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12-08-2010 | Cardiology | Article

MI risk rises as temperatures drop

Abstract

Free abstract

MedWire News: Cold outdoor temperatures may increase the risk for myocardial infarction (MI), especially among elderly patients with a history of coronary heart disease (CHD) report UK researchers.

However, the team found no increase in risk for MI at high temperatures despite reports of such an association by previous studies.

Explaining the potential impact of their findings in the British Medical Journal, Krishnan Bhaskaran (London School of Hygiene and Tropical Medicine) and colleagues say: "Because MIs are common and ambient temperatures are experienced by the whole population, even a small increase in risk translates to substantial absolute numbers of extra MIs."

They add: "Our results suggest that each 1°C reduction in temperature nationwide on a single day would be associated with around 200 extra MI events."

In an accompanying editorial, Paola Michelozzi and Manuela De Sario (Lazio Region Department of Epidemiology, Rome, Italy) stressed the relevance of these findings to the current global climate change which will bring extremes of both cold and hot weather. They called for "actions to reduce greenhouse gases based on lifestyle changes at the population and individual level."

Bhaskaran et al analyzed the rate of MI hospital admissions in England and Wales during 2003 to 2006, and compared them with daily temperatures in the same areas.

Over the 3-year period, 84,010 MI admissions occurred at a median rate of 57 MIs per day.

After adjustment for confounding factors such as influenza activity and air pollution, the team found an inverse linear relationship between local temperature and MI rate, with each 1°C reduction in daily mean temperature associated with a cumulative increase in MI risk for that day and the subsequent 28 days, of 2%.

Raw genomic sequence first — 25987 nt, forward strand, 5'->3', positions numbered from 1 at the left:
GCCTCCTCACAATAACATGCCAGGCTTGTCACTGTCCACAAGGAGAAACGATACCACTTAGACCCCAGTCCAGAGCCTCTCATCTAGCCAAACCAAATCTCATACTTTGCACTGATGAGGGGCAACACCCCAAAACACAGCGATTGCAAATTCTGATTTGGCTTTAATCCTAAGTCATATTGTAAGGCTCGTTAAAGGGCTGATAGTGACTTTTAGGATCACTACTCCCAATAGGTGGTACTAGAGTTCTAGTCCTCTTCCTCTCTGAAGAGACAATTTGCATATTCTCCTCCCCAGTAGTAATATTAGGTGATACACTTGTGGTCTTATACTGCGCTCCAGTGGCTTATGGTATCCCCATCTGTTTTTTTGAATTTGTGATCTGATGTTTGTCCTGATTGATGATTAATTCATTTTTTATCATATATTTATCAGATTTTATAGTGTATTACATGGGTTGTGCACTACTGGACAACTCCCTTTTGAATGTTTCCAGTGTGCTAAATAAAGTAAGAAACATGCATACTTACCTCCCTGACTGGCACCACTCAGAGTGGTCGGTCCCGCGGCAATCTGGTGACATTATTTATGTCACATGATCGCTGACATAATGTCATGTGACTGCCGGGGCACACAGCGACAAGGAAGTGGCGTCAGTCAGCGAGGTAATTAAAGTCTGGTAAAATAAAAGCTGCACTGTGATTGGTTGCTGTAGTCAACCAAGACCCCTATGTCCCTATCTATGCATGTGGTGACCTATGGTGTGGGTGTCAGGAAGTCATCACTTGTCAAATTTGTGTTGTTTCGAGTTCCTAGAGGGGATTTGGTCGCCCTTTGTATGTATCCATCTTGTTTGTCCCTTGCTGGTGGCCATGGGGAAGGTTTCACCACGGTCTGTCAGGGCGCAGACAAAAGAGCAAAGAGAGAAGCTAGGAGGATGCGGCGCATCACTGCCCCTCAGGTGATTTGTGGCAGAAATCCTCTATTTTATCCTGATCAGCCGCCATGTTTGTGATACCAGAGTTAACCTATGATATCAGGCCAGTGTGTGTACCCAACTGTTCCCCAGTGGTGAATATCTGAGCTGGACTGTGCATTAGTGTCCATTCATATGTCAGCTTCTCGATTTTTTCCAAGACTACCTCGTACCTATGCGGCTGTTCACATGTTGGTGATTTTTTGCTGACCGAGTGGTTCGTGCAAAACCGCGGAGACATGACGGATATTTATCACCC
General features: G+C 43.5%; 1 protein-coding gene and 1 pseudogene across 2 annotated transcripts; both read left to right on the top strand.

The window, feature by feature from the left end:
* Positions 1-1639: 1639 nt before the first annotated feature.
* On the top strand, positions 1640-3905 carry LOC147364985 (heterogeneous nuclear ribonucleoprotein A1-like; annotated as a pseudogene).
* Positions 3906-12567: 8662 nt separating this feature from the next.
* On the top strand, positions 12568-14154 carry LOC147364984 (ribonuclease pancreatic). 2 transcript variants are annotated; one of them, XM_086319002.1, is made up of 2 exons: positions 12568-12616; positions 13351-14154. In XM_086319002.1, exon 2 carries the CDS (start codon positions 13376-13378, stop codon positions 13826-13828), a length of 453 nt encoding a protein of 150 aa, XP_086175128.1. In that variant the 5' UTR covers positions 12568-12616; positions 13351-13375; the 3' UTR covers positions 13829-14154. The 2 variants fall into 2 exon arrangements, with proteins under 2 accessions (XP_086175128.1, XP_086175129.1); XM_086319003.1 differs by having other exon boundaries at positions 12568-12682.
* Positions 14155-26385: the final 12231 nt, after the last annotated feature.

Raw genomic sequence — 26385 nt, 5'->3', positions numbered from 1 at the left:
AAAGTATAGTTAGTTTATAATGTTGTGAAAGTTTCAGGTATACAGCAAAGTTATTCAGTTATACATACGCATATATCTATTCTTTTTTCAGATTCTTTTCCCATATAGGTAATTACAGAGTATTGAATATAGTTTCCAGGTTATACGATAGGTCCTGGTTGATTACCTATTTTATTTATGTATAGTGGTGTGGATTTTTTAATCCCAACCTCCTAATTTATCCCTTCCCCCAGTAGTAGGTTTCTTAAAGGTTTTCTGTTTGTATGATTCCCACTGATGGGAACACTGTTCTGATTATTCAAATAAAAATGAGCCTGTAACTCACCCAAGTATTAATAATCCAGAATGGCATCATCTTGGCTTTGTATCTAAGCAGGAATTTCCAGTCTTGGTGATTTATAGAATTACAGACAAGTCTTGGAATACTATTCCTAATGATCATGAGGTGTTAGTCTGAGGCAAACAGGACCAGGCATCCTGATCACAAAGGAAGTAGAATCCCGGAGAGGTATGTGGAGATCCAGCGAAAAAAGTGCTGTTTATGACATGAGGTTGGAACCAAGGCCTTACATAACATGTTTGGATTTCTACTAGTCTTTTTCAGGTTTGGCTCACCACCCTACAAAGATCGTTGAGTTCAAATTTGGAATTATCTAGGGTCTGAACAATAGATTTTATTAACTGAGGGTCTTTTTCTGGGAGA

The greatest risk for MI occurred 2-7 and 8-14 days after a reduction in temperature, with 0.6% and 0.7% increases in MI risk per 1°C reduction in temperature, respectively (p=0.054 and p=0.006, respectively).

Of note, aspirin appeared to have some protective effect, with patients taking aspirin having a 1.6% increase in MI risk per 1oC temperature reduction, whereas those not taking the drug had a 2.2% risk increase (p for interaction=0.007).

In contrast, older patients aged 75 to 84 years, and patients with a history of CHD were found to have the greatest risk for MI during cold temperatures, with 2.7% and 2.5% increases in MI risk per 1°C reduction in temperature, respectively (p<0.001).

Bhaskaran et al conclude: "International studies with consistent methods will be required to clarify the dependence of these effects on local climate."

They add that individual studies on the role of preventive measures such as home heating are also required.

MedWire (www.medwire-news.md) is an independent clinical news service provided by Current Medicine Group, a trading division of Springer Healthcare Limited. © Springer Healthcare Ltd; 2010

By Lauretta Ihonor

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